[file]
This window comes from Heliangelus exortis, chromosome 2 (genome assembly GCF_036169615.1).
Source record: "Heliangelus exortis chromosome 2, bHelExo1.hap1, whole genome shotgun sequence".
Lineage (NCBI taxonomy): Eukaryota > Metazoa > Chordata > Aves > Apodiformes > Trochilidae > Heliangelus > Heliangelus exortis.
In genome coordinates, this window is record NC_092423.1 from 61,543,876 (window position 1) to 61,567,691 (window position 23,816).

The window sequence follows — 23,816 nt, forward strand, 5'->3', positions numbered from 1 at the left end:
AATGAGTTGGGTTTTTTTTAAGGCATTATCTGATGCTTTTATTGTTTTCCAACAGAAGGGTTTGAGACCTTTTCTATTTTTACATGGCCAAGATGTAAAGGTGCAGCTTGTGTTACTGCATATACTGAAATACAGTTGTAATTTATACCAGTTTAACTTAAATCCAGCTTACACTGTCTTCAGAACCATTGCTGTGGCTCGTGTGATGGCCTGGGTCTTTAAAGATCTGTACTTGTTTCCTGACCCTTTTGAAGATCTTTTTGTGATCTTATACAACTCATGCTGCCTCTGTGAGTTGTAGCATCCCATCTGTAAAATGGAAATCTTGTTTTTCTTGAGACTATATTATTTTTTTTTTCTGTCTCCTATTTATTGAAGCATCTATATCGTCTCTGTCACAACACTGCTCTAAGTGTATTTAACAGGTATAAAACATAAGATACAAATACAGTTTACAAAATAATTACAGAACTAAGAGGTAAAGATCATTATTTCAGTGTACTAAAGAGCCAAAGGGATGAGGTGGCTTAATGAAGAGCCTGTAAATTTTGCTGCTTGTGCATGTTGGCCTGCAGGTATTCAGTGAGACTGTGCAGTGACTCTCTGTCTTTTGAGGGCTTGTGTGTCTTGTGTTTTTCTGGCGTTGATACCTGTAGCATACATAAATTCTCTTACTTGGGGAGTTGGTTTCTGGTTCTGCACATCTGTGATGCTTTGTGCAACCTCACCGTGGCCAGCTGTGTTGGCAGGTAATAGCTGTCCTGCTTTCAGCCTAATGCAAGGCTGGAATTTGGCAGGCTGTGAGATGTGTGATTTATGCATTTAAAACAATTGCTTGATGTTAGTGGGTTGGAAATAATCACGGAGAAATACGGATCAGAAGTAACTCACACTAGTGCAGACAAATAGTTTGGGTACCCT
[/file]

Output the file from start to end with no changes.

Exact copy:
This window comes from Heliangelus exortis, chromosome 2 (genome assembly GCF_036169615.1).
Source record: "Heliangelus exortis chromosome 2, bHelExo1.hap1, whole genome shotgun sequence".
Lineage (NCBI taxonomy): Eukaryota > Metazoa > Chordata > Aves > Apodiformes > Trochilidae > Heliangelus > Heliangelus exortis.
In genome coordinates, this window is record NC_092423.1 from 61,543,876 (window position 1) to 61,567,691 (window position 23,816).

The window sequence follows — 23,816 nt, forward strand, 5'->3', positions numbered from 1 at the left end:
AATGAGTTGGGTTTTTTTTAAGGCATTATCTGATGCTTTTATTGTTTTCCAACAGAAGGGTTTGAGACCTTTTCTATTTTTACATGGCCAAGATGTAAAGGTGCAGCTTGTGTTACTGCATATACTGAAATACAGTTGTAATTTATACCAGTTTAACTTAAATCCAGCTTACACTGTCTTCAGAACCATTGCTGTGGCTCGTGTGATGGCCTGGGTCTTTAAAGATCTGTACTTGTTTCCTGACCCTTTTGAAGATCTTTTTGTGATCTTATACAACTCATGCTGCCTCTGTGAGTTGTAGCATCCCATCTGTAAAATGGAAATCTTGTTTTTCTTGAGACTATATTATTTTTTTTTTCTGTCTCCTATTTATTGAAGCATCTATATCGTCTCTGTCACAACACTGCTCTAAGTGTATTTAACAGGTATAAAACATAAGATACAAATACAGTTTACAAAATAATTACAGAACTAAGAGGTAAAGATCATTATTTCAGTGTACTAAAGAGCCAAAGGGATGAGGTGGCTTAATGAAGAGCCTGTAAATTTTGCTGCTTGTGCATGTTGGCCTGCAGGTATTCAGTGAGACTGTGCAGTGACTCTCTGTCTTTTGAGGGCTTGTGTGTCTTGTGTTTTTCTGGCGTTGATACCTGTAGCATACATAAATTCTCTTACTTGGGGAGTTGGTTTCTGGTTCTGCACATCTGTGATGCTTTGTGCAACCTCACCGTGGCCAGCTGTGTTGGCAGGTAATAGCTGTCCTGCTTTCAGCCTAATGCAAGGCTGGAATTTGGCAGGCTGTGAGATGTGTGATTTATGCATTTAAAACAATTGCTTGATGTTAGTGGGTTGGAAATAATCACGGAGAAATACGGATCAGAAGTAACTCACACTAGTGCAGACAAATAGTTTGGGTACCCT